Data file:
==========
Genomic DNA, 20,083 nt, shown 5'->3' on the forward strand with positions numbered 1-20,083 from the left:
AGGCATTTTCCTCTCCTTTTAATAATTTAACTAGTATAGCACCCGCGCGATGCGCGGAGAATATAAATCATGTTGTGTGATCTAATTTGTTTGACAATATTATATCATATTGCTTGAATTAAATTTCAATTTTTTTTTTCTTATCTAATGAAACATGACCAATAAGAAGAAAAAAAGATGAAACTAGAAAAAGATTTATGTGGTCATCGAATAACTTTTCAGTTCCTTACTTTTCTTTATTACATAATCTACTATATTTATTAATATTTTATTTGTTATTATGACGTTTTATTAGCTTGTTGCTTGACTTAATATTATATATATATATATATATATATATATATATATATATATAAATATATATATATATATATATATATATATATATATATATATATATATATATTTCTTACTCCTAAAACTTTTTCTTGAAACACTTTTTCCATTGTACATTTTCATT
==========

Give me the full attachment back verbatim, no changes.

Genomic DNA, 20,083 nt, shown 5'->3' on the forward strand with positions numbered 1-20,083 from the left:
AGGCATTTTCCTCTCCTTTTAATAATTTAACTAGTATAGCACCCGCGCGATGCGCGGAGAATATAAATCATGTTGTGTGATCTAATTTGTTTGACAATATTATATCATATTGCTTGAATTAAATTTCAATTTTTTTTTTCTTATCTAATGAAACATGACCAATAAGAAGAAAAAAAGATGAAACTAGAAAAAGATTTATGTGGTCATCGAATAACTTTTCAGTTCCTTACTTTTCTTTATTACATAATCTACTATATTTATTAATATTTTATTTGTTATTATGACGTTTTATTAGCTTGTTGCTTGACTTAATATTATATATATATATATATATATATATATATATATATATATAAATATATATATATATATATATATATATATATATATATATATATATATATATTTCTTACTCCTAAAACTTTTTCTTGAAACACTTTTTCCATTGTACATTTTCATT